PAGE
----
How to deal with COVID19 vaccine hesitancy

COVID 19 vaccine hesitancy is real. It hurts. With Omicron, vaccine hesitancy has become a major roadblock. The problem has gone viral very much like the COVID19 spread.

What is COVID 19 vaccine hesitancy?

Vaccine hesitancy refers to situations when someone either refuses or delay getting the CVODI19 vaccines. Vaccine hesitancy is not new; it has been there for all vaccines. However, we are discussing this again with this COVID19 pandemic.

We have many resources to learn more about it. The latest addition is the Coursera course. It is free. This post dives into this excellent resource.

About the course

Johns Hopkins Bloomberg School of Public Health brings this course to us. The School have named the course COVID Vaccine Ambassador Training: How to talk to parents”. Although it is for parents, its contents are suitable for all of us.

I am summarising here the key points of two modules: Module 1 and 4. It is because my intention here is to focus on message framing. Yet, I would suggest all, particularly health care workers, enrol and follow the course. It takes less than two hours. Furthermore, we can get a certificate after completing the graded assignments.

Course contents

It contains five modules;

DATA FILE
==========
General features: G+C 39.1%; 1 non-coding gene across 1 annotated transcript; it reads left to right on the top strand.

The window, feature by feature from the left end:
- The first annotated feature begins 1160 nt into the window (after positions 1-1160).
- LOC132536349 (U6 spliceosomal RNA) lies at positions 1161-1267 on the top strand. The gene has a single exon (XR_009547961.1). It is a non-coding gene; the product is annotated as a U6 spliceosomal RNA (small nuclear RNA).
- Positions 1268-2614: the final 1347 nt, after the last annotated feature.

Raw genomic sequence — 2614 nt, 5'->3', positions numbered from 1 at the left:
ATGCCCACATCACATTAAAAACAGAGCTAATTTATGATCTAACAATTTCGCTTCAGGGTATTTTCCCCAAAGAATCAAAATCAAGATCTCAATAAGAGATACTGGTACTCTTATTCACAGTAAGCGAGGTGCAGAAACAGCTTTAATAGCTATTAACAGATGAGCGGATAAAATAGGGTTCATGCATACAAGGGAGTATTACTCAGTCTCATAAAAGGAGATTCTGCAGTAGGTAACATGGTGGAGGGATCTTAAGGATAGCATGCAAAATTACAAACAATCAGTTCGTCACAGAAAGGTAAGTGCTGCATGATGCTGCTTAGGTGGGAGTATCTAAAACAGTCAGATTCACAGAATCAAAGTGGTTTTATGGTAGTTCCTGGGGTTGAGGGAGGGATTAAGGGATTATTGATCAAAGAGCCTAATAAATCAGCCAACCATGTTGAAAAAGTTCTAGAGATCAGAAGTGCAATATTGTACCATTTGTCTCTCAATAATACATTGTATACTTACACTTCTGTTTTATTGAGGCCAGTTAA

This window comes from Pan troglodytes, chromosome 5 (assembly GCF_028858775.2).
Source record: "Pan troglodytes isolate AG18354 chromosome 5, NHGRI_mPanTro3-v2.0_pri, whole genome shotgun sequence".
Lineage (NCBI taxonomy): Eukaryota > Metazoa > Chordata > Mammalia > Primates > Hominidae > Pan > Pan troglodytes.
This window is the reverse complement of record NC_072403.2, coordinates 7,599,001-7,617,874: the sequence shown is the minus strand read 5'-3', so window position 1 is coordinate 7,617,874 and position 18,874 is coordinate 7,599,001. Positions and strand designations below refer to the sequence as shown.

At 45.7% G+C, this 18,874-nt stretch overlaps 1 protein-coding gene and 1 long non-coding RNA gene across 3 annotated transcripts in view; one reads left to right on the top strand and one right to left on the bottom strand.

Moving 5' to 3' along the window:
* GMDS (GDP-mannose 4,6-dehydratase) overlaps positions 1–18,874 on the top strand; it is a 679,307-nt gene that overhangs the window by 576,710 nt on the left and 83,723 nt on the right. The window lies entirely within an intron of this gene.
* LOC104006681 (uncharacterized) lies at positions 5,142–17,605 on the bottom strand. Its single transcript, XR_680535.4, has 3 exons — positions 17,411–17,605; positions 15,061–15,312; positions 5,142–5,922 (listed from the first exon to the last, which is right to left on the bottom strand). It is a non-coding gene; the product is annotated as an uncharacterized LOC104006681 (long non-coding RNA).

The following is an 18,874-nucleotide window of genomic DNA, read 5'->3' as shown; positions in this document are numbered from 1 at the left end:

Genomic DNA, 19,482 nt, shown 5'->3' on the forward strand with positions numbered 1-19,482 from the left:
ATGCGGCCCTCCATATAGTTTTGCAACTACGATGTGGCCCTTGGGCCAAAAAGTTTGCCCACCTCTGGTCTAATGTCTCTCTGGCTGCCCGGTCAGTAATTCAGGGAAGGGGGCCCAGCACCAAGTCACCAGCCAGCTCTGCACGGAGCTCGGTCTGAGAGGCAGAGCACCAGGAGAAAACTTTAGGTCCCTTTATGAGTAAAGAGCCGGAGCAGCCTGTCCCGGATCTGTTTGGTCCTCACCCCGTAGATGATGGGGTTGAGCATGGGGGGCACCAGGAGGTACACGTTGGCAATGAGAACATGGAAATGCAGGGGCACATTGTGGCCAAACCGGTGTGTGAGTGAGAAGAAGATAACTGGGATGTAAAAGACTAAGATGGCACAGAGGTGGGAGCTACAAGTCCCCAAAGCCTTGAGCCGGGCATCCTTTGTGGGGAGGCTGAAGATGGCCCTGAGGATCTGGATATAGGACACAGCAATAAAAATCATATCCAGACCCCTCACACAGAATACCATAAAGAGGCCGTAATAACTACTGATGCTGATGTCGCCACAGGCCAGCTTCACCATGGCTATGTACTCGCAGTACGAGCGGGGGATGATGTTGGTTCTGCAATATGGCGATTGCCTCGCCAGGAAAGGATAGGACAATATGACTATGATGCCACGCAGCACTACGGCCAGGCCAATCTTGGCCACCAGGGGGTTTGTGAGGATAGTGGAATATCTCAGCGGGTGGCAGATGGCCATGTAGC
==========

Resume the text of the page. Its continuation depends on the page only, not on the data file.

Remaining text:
• Module 1:
    • Understanding vaccine hesitancy
    • Its common reasons
    • How to communicate with vaccine – hesitant people
  • Module 2:
    • Our immune system and the COVID19 virus
  • Module 3:
    • How scientisits develop vaccines
  • Module 4:
    • How to spot and respond to false information
  • Module 5:
    • Vaccinating children 5-11 years

This post summarises key points of modules 1 and 4.

Module 1: About vaccine hesitancy

The Course views vaccine hesitancy along a continuum.

1.1. Vaccine hesitancy along a continuum

We meet people who refuse to take the vaccine. Also, we can find some who refuse to take it but are unsure about their reasons for the decision. Furthermore, we can find some who are not sure either to take or refuse. Still more, there are others who accept but are unsure. I placed these groups of people on a continuum as follows;

COVID 19 vaccine hesitancy along a continuum

The good thing is that the majority fall in somewhere in the middle of the spectrum.